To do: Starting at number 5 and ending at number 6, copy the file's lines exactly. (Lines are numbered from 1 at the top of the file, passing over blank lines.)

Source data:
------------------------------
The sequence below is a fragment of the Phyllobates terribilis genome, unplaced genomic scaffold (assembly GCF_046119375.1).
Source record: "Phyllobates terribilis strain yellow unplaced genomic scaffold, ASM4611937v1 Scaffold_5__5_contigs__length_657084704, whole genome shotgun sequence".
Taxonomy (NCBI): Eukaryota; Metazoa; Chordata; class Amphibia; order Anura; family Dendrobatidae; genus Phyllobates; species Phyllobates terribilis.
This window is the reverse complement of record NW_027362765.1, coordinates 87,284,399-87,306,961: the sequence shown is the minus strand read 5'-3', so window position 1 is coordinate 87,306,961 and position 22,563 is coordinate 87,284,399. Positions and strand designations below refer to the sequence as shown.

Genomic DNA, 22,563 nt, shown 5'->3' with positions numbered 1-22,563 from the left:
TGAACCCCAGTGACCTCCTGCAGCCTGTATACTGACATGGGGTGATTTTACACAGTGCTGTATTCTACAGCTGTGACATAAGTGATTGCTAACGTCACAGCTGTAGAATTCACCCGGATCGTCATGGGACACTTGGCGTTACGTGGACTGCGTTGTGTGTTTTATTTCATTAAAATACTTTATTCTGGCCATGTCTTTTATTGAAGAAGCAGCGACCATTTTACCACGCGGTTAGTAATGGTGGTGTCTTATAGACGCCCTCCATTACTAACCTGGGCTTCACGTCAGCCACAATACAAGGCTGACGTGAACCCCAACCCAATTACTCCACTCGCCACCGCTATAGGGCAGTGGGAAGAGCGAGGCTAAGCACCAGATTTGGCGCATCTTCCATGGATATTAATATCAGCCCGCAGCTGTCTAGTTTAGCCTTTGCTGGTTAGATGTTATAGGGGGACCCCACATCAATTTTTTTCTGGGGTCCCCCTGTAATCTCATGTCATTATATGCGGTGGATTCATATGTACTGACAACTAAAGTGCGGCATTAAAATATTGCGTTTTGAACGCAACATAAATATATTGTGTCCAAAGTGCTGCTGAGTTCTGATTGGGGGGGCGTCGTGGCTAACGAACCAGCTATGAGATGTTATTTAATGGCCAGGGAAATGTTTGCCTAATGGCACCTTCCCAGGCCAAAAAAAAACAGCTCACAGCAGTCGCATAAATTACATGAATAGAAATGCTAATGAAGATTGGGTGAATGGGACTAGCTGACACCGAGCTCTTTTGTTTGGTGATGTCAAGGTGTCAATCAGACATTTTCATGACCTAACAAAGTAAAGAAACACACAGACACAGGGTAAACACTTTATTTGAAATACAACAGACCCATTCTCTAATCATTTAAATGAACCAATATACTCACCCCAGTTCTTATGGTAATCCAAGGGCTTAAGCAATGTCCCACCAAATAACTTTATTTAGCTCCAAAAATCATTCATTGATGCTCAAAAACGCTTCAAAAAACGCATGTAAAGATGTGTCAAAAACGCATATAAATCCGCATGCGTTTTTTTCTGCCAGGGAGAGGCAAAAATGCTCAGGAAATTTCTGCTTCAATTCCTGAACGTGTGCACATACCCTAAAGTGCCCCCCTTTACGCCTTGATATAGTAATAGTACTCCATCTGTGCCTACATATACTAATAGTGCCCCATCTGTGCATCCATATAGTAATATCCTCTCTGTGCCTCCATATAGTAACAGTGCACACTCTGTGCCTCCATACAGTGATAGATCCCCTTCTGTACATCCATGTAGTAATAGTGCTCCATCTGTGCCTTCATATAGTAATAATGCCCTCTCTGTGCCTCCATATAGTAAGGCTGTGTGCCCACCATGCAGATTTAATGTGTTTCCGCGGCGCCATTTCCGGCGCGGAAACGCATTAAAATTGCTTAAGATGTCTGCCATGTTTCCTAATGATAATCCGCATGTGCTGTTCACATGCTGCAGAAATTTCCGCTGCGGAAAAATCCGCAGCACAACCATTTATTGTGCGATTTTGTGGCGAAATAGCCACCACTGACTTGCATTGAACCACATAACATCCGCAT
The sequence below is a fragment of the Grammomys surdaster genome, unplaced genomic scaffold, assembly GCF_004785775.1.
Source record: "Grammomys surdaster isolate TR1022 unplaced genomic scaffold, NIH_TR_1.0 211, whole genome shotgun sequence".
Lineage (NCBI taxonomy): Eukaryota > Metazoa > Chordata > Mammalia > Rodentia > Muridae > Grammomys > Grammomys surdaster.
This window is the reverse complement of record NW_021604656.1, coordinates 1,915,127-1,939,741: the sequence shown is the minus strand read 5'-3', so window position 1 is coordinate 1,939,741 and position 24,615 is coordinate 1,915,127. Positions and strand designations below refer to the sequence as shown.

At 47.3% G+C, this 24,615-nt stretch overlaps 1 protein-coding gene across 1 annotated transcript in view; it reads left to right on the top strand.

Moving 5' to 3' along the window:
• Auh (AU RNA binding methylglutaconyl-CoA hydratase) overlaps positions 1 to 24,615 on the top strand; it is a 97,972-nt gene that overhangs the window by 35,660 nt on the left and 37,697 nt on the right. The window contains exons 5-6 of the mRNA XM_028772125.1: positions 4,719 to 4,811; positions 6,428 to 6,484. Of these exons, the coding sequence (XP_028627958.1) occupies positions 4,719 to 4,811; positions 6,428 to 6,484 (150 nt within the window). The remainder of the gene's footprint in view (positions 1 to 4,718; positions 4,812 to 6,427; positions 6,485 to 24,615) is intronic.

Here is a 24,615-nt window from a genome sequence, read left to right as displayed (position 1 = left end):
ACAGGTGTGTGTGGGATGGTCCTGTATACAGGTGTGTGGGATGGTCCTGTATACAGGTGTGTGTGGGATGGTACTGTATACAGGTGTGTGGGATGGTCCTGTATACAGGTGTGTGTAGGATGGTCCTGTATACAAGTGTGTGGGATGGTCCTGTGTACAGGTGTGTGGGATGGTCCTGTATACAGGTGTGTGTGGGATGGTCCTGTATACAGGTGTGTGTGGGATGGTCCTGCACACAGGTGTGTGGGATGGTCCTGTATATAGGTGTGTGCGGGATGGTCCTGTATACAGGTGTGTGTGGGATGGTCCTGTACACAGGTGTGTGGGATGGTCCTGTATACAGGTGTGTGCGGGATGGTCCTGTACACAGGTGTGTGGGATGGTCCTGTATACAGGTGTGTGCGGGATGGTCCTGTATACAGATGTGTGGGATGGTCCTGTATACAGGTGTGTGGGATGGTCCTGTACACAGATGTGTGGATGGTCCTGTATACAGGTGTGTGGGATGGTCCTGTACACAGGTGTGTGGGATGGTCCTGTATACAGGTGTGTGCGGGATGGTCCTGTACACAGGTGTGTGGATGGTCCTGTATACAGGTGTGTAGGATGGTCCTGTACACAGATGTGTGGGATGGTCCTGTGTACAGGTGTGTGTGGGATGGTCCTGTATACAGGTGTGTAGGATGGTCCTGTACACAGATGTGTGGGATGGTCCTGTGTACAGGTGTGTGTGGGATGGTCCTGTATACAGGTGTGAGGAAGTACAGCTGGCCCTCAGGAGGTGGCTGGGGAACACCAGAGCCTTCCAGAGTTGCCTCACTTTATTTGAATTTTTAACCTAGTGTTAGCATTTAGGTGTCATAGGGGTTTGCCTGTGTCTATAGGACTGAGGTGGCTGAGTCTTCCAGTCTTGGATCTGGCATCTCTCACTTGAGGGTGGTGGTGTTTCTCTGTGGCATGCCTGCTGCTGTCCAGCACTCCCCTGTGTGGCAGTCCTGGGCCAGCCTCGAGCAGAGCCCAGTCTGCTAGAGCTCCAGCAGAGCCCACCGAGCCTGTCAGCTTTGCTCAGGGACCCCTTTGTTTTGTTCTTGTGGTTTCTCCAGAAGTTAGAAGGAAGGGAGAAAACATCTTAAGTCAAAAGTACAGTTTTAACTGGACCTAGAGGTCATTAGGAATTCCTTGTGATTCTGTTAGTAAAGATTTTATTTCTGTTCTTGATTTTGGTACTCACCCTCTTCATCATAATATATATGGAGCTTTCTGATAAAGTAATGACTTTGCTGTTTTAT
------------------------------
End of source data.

Genomic DNA, 22,563 nt, shown 5'->3' with positions numbered 1-22,563 from the left:
TGAACCCCAGTGACCTCCTGCAGCCTGTATACTGACATGGGGTGATTTTACACAGTGCTGTATTCTACAGCTGTGACATAAGTGATTGCTAACGTCACAGCTGTAGAATTCACCCGGATCGTCATGGGACACTTGGCGTTACGTGGACTGCGTTGTGTGTTTTATTTCATTAAAATACTTTATTCTGGCCATGTCTTTTATTGAAGAAGCAGCGACCATTTTACCACGCGGTTAGTAATGGTGGTGTCTTATAGACGCCCTCCATTACTAACCTGGGCTTCACGTCAGCCACAATACAAGGCTGACGTGAACCCCAACCCAATTACTCCACTCGCCACCGCTATAGGGCAGTGGGAAGAGCGAGGCTAAGCACCAGATTTGGCGCATCTTCCATGGATATTAATATCAGCCCGCAGCTGTCTAGTTTAGCCTTTGCTGGTTAGATGTTATAGGGGGACCCCACATCAATTTTTTTCTGGGGTCCCCCTGTAATCTCATGTCATTATATGCGGTGGATTCATATGTACTGACAACTAAAGTGCGGCATTAAAATATTGCGTTTTGAACGCAACATAAATATATTGTGTCCAAAGTGCTGCTGAGTTCTGATTGGGGGGGCGTCGTGGCTAACGAACCAGCTATGAGATGTTATTTAATGGCCAGGGAAATGTTTGCCTAATGGCACCTTCCCAGGCCAAAAAAAAACAGCTCACAGCAGTCGCATAAATTACATGAATAGAAATGCTAATGAAGATTGGGTGAATGGGACTAGCTGACACCGAGCTCTTTTGTTTGGTGATGTCAAGGTGTCAATCAGACATTTTCATGACCTAACAAAGTAAAGAAACACACAGACACAGGGTAAACACTTTATTTGAAATACAACAGACCCATTCTCTAATCATTTAAATGAACCAATATACTCACCCCAGTTCTTATGGTAATCCAAGGGCTTAAGCAATGTCCCACCAAATAACTTTATTTAGCTCCAAAAATCATTCATTGATGCTCAAAAACGCTTCAAAAAACGCATGTAAAGATGTGTCAAAAACGCATATAAATCCGCATGCGTTTTTTTCTGCCAGGGAGAGGCAAAAATGCTCAGGAAATTTCTGCTTCAATTCCTGAACGTGTGCACATACCCTAAAGTGCCCCCCTTTACGCCTTGATATAGTAATAGTACTCCATCTGTGCCTACATATACTAATAGTGCCCCATCTGTGCATCCATATAGTAATATCCTCTCTGTGCCTCCATATAGTAACAGTGCACACTCTGTGCCTCCATACAGTGATAGATCCCCTTCTGTACATCCATGTAGTAATAGTGCTCCATCTGTGCCTTCATATAGTAATAATGCCCTCTCTGTGCCTCCATATAGTAAGGCTGTGTGCCCACCATGCAGATTTAATGTGTTTCCGCGGCGCCATTTCCGGCGCGGAAACGCATTAAAATTGCTTAAGATGTCTGCCATGTTTCCTAATGATAATCCGCATGTGCTGTTCACATGCTGCAGAAATTTCCGCTGCGGAAAAATCCGCAGCACAACCATTTATTGTGCGATTTTGTGGCGAAATAGCCACCACTGACTTGCATTGAACCACATAACATCCGCAT